The books of Romans and Hebrews clearly tell us that Godís plan of salvation of the Old Testament is similar in many ways to that of the New Testament.

The only difference is under the Old Testament economy, those who were "saved," looked toward or forward to a Promised Redeemer and His ultimate end Ė the CROSS, the place of sacrifice.

The Cross to the Old Testament saint was just as real and important as it is to us today.

To be saved in Old Testament times one still had to depend on Godís substitutionary sacrifice for the atonement of their sins.

The huge difference between them and us today is that the Redeemer has now come and we are looking BACK to the same place the Old Testament Saints were looking forward Ė the CROSS.

Only how the plan of redemption has been revealed has changed.

We see this clearly in Hebrews 9:10-15 in speaking of the Old Covenant economy of God for salvation,

Which stood only in meats and drinks, and divers washings, and carnal ordinances, imposed on them until the time of reformation. But Christ being come an high priest of good things to come, by a greater and more perfect tabernacle,

(this shows us that the tabernacle in the wilderness was simply a revelation of Christ)

not made with hands, that is to say, not of this building; Neither by the blood of goats and calves, but by his own blood he entered in once into the holy place, having obtained eternal redemption for us. For if the blood of bulls and of goats, and the ashes of an heifer sprinkling the unclean, sanctifies to the purifying of the flesh: How much more shall the blood of Christ, who through the eternal Spirit offered himself without spot to God, purge your conscience from dead works to serve the living God? And for this cause he is the mediator of the New Testament, that by means of death, for the redemption of the transgressions that were under the first testament, they that are called might receive the promise of eternal inheritance.

So the Mosaic economy under the Old Covenant served only to picture the reality of Godís RECONCILIATION through Jesus Christ to His people.

It served as a observable way in which they could express their faith in the coming sacrifice God would provide.

They still had to walk in faith in that sacrifice as we do today and to have a right relationship with a Holy and All Powerful God.

We are gifted to be on this side of things for we can easily grasp this powerful message of redemption that is displayed in the construction of this "meeting" place for God.

Godís meeting place began during the wilderness wanderings of the children of Israel but God provided a meeting place to this people from the time of the wanderings to the time of Christ, a period of 1700 years.

The tabernacle we are studying was not only used before entering the promised land but used well after that, parts of it surviving to the reign of Solomon.

When the tabernacle was no longer in use, Israel came to JERUSALEM to worship God at Solomonís temple, which continued with the same system in approaching God as was introduced in the TABERNACLE of the wilderness.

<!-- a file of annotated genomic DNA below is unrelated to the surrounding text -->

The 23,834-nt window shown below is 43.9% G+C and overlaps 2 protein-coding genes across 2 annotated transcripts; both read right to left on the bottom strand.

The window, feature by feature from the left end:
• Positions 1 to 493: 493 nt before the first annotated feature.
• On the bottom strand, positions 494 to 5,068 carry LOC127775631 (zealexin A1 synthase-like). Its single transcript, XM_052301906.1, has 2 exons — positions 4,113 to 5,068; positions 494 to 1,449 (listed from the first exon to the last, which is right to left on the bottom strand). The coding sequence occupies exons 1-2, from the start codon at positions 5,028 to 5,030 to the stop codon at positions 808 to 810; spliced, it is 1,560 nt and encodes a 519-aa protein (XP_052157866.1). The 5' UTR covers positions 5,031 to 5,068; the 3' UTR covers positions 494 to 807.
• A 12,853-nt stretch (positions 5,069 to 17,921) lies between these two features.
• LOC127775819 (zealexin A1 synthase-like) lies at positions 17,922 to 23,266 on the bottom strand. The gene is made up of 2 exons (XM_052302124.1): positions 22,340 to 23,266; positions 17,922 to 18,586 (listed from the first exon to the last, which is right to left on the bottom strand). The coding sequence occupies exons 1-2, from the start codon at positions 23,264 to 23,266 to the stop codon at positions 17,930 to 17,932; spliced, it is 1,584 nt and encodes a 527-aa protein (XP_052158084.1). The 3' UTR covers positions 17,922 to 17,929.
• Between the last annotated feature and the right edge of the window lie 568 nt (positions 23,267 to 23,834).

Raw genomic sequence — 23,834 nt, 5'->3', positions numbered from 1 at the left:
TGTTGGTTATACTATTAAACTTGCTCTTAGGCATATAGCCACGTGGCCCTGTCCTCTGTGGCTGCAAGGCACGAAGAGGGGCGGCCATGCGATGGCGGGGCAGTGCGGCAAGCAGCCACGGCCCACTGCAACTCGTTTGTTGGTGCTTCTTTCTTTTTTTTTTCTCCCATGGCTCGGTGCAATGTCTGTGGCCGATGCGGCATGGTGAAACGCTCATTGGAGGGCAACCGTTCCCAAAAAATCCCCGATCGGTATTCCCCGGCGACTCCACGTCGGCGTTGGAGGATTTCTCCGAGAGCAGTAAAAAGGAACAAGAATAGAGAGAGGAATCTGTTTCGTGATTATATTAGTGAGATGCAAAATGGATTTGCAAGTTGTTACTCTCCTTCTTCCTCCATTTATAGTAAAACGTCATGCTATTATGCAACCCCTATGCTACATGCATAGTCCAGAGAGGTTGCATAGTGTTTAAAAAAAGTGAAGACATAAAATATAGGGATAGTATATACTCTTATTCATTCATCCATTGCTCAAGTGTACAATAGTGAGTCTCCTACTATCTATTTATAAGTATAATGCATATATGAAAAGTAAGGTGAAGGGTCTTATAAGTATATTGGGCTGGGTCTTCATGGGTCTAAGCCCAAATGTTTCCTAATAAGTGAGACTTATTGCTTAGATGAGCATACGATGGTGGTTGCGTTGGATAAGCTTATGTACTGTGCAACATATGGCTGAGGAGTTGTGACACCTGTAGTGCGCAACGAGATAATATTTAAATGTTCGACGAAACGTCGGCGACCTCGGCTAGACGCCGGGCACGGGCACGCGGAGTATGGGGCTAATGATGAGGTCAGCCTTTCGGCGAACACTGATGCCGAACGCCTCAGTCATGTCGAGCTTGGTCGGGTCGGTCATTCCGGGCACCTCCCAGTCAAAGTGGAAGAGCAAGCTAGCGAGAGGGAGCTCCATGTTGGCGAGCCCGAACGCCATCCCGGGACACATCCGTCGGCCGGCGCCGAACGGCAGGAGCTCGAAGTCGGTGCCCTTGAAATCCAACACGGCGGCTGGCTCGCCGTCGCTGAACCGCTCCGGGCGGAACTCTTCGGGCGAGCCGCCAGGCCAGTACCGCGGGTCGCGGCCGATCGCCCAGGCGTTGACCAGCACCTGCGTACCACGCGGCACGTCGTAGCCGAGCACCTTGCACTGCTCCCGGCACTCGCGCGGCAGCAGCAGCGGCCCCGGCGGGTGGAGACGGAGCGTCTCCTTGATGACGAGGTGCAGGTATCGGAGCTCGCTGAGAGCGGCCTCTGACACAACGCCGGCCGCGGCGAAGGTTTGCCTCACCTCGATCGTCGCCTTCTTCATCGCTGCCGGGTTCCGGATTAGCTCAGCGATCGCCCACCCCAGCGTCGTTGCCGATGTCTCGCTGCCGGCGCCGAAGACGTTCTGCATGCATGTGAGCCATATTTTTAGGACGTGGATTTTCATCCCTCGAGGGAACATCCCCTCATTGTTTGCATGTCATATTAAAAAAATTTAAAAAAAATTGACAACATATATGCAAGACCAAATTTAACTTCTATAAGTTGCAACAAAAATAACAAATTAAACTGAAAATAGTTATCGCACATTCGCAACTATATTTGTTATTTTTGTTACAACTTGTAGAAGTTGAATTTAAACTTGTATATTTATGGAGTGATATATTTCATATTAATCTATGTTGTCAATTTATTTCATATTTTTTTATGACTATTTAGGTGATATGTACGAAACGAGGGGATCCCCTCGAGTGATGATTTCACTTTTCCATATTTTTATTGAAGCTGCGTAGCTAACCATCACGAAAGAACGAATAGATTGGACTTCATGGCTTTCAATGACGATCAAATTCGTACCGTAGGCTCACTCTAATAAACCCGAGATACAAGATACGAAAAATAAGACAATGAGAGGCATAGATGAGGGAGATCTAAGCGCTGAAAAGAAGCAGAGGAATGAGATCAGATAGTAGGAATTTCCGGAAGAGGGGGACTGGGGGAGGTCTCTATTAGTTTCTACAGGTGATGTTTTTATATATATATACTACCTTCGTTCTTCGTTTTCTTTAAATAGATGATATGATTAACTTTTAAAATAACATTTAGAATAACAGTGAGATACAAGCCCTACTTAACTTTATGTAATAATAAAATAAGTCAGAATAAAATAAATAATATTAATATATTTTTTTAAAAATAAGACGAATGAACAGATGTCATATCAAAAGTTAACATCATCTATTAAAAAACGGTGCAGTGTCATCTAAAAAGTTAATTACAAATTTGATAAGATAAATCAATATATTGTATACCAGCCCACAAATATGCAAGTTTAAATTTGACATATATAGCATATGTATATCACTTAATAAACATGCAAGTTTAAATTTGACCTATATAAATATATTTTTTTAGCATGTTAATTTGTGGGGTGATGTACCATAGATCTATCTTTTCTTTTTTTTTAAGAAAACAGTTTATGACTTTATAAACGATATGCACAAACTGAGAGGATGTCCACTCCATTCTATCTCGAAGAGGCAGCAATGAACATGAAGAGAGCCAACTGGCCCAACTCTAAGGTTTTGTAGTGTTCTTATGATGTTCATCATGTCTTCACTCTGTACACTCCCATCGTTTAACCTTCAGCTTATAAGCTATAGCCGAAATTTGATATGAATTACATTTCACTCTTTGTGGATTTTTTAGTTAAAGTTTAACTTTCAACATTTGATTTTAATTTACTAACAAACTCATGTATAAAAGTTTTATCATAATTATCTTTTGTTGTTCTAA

The book of Exodus is where we find the introduction of the Mosaic Covenant.

Chapters 1-19 is historical in nature, dealing with the bondage and deliverance of the Jewish nation by God using Moses and Aaron who brought them to Mt. Sinai in the wilderness.

Chapters 20-40 is the Legislative section of this book dealing

primarily with the laws that were to govern the life of a nation.

These laws included the Moral Law, basically involving the ten commandments,

the Civil Law, involving person to person relationships,

and the Ceremonial Law which ordered the religious life of the nation shown in the giving of the Tabernacle, the Priesthood and Offerings.

All of this is called the Mosaic Covenant which is a conditional covenant made between God and the nation of Israel at Mount Sinai.

At the time of the covenant, God reminded the people of their obligation to be obedient to His law and the people agreed to the covenant when they said, "All that the Lord has spoken we will do!"

Little did they know of the impossibility of doing that.

The Mosaic covenant would serve to set the nation of Israel apart from all other nations as Godís chosen people and was as equally binding as the unconditional covenant that God made with Abraham because it is also a blood covenant.

The Mosaic Covenant differs significantly from the Abrahamic Covenant and later biblical covenants because it is conditional in that the blessings that God promises are directly related to Israelís obedience to the Mosaic Law.

If Israel is obedient, then God will bless them, but if they disobey, then God will punish them.

The blessings and curses that are associated with this conditional covenant are found in detail in Deuteronomy 28.

The other covenants found in the Bible are unilateral covenants of promise, in which God binds Himself to do what He promised, regardless of what the recipients of the promises might do.

On the other hand the Mosaic Covenant is a bilateral agreement, which specifies the obligations of both parties to the covenant.

The Mosaic Covenant is especially significant because in it God promises to make Israel "a kingdom of priests and a holy nation"